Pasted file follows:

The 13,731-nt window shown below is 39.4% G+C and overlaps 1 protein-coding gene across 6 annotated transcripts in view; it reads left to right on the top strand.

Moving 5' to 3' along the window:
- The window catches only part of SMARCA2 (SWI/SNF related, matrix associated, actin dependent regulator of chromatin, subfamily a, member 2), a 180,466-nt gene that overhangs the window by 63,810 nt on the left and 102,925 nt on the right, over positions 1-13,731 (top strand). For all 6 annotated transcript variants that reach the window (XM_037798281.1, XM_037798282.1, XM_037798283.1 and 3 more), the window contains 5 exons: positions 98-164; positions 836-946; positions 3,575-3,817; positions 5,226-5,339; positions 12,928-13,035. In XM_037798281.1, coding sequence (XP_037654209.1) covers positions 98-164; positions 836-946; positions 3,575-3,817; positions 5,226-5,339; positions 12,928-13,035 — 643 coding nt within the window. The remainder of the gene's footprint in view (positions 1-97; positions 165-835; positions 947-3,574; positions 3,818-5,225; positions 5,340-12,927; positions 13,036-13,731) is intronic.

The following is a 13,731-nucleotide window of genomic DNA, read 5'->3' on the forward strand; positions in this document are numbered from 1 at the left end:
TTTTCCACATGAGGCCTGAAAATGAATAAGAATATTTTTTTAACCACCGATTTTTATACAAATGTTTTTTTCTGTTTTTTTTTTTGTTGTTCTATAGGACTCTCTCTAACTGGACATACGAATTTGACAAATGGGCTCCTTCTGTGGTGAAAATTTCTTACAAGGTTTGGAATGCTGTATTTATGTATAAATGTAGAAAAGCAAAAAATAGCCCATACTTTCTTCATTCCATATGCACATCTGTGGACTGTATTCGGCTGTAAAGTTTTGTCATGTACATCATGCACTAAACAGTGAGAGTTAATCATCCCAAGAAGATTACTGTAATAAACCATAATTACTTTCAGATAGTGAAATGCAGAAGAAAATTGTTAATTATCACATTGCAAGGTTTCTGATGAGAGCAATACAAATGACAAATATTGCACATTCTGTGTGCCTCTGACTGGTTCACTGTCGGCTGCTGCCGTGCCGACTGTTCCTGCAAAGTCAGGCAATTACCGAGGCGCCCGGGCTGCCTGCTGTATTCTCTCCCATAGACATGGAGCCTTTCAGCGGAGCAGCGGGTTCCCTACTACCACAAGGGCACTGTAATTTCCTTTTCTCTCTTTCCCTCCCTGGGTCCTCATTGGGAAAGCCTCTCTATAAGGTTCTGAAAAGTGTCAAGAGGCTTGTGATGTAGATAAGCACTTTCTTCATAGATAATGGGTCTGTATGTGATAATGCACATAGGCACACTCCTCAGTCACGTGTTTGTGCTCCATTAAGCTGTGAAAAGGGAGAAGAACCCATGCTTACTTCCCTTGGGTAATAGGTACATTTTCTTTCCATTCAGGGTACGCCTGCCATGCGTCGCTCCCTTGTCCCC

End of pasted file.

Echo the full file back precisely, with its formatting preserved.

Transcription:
The 13,731-nt window shown below is 39.4% G+C and overlaps 1 protein-coding gene across 6 annotated transcripts in view; it reads left to right on the top strand.

Moving 5' to 3' along the window:
- The window catches only part of SMARCA2 (SWI/SNF related, matrix associated, actin dependent regulator of chromatin, subfamily a, member 2), a 180,466-nt gene that overhangs the window by 63,810 nt on the left and 102,925 nt on the right, over positions 1-13,731 (top strand). For all 6 annotated transcript variants that reach the window (XM_037798281.1, XM_037798282.1, XM_037798283.1 and 3 more), the window contains 5 exons: positions 98-164; positions 836-946; positions 3,575-3,817; positions 5,226-5,339; positions 12,928-13,035. In XM_037798281.1, coding sequence (XP_037654209.1) covers positions 98-164; positions 836-946; positions 3,575-3,817; positions 5,226-5,339; positions 12,928-13,035 — 643 coding nt within the window. The remainder of the gene's footprint in view (positions 1-97; positions 165-835; positions 947-3,574; positions 3,818-5,225; positions 5,340-12,927; positions 13,036-13,731) is intronic.

The following is a 13,731-nucleotide window of genomic DNA, read 5'->3' on the forward strand; positions in this document are numbered from 1 at the left end:
TTTTCCACATGAGGCCTGAAAATGAATAAGAATATTTTTTTAACCACCGATTTTTATACAAATGTTTTTTTCTGTTTTTTTTTTTGTTGTTCTATAGGACTCTCTCTAACTGGACATACGAATTTGACAAATGGGCTCCTTCTGTGGTGAAAATTTCTTACAAGGTTTGGAATGCTGTATTTATGTATAAATGTAGAAAAGCAAAAAATAGCCCATACTTTCTTCATTCCATATGCACATCTGTGGACTGTATTCGGCTGTAAAGTTTTGTCATGTACATCATGCACTAAACAGTGAGAGTTAATCATCCCAAGAAGATTACTGTAATAAACCATAATTACTTTCAGATAGTGAAATGCAGAAGAAAATTGTTAATTATCACATTGCAAGGTTTCTGATGAGAGCAATACAAATGACAAATATTGCACATTCTGTGTGCCTCTGACTGGTTCACTGTCGGCTGCTGCCGTGCCGACTGTTCCTGCAAAGTCAGGCAATTACCGAGGCGCCCGGGCTGCCTGCTGTATTCTCTCCCATAGACATGGAGCCTTTCAGCGGAGCAGCGGGTTCCCTACTACCACAAGGGCACTGTAATTTCCTTTTCTCTCTTTCCCTCCCTGGGTCCTCATTGGGAAAGCCTCTCTATAAGGTTCTGAAAAGTGTCAAGAGGCTTGTGATGTAGATAAGCACTTTCTTCATAGATAATGGGTCTGTATGTGATAATGCACATAGGCACACTCCTCAGTCACGTGTTTGTGCTCCATTAAGCTGTGAAAAGGGAGAAGAACCCATGCTTACTTCCCTTGGGTAATAGGTACATTTTCTTTCCATTCAGGGTACGCCTGCCATGCGTCGCTCCCTTGTCCCC